We normally peruse the seed catalogs in February because this seems to be an especially difficult month to get through for us.  So dark.  So very cold.  This year, however, proved to be a bit strange in that this particular February day was unseasonably balmy.  So, we packed up our seed-browsing-paraphenalia and headed to the backyard.  There we started a nice fire and continued our quest for garden goodness outdoors, well into the evening.  Such an incredibly nice treat.

Pumpkin Zucchini Bread

Last fall I did some reading about how to grow pumpkins.  I was astonished to find that many people said to simply discard of your old pumpkins in an area in which you want to grow pumpkins again.  Those pumpkins will decompose, the seeds will deposit into the soil, and then regrow the following year.  So, last fall, as our decorative pumpkins began to go soft, I simply placed them in a side bed in our yard.  Then as I processed some pie pumpkins, I scrapped out the seeds and placed those in this bed as well.  In the very early spring (early March), I covered the entire bed with a very thin layer of compost.

And voila…

IMG_3109…we now have pumpkins taking over our yard.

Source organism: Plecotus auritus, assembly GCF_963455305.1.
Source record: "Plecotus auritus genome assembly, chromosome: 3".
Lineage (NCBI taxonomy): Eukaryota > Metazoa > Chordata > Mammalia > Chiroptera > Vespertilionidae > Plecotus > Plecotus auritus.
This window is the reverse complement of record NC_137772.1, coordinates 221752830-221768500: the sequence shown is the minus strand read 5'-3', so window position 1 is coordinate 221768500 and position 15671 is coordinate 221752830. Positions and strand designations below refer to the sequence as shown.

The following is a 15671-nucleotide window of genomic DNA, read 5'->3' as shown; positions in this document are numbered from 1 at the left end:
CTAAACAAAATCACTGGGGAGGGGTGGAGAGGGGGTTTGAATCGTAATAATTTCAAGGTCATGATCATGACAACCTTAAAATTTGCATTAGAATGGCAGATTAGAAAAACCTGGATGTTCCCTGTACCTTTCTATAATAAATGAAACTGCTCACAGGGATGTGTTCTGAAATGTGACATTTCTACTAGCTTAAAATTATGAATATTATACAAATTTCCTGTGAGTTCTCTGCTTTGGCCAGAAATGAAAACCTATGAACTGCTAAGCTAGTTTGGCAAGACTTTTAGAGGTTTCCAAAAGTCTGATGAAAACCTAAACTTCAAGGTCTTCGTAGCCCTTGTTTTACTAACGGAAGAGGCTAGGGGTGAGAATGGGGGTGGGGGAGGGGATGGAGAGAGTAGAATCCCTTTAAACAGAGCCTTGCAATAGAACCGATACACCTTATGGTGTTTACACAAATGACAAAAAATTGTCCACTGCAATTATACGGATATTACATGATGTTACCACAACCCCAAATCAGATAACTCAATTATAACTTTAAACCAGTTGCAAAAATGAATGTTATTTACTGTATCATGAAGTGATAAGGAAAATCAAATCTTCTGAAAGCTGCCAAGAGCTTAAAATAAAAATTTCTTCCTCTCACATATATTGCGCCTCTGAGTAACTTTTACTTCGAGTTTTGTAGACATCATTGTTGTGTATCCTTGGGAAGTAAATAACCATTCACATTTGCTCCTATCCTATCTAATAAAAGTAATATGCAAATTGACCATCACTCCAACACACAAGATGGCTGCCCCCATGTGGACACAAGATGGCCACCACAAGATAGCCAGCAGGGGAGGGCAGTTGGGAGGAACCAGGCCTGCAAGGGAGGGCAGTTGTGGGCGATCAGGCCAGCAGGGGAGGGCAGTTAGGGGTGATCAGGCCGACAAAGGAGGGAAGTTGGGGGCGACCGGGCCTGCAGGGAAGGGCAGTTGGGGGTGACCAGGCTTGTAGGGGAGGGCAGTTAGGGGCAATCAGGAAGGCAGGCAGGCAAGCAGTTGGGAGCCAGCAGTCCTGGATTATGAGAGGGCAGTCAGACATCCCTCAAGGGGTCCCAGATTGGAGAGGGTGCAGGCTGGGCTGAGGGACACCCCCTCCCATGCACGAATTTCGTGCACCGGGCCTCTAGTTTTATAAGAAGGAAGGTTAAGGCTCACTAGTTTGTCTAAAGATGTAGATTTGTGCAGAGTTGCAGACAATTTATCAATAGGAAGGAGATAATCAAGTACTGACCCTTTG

Some of the pumpkins are ready for picking this week, so I played around in the kitchen a bit and came up with this recipe.  I hope you enjoy it!

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Pumpkin Zucchini Bread (makes one loaf)

Mix the following ingredients in a large mixing bowl:

2 cups flour

1/2 cup sugar

1/2 teaspoon nutmeg

1/2 teaspoon cinnamon

1/4 teaspoon cloves

1 teaspoon baking soda

In a separate bowl, mix together the following:

1 cup shredded zucchini

2 eggs

1/2 cup non-GMO canola oil

1 cup pureed pumpkin

splash of lemon juice

Next mix the wet ingredients into the dry.  Fold in 1/2 cup chopped walnuts.  Pour into a bread pan and bake in a 375 degree oven for 45 minutes to an hour.  Enjoy!

Kale Cubes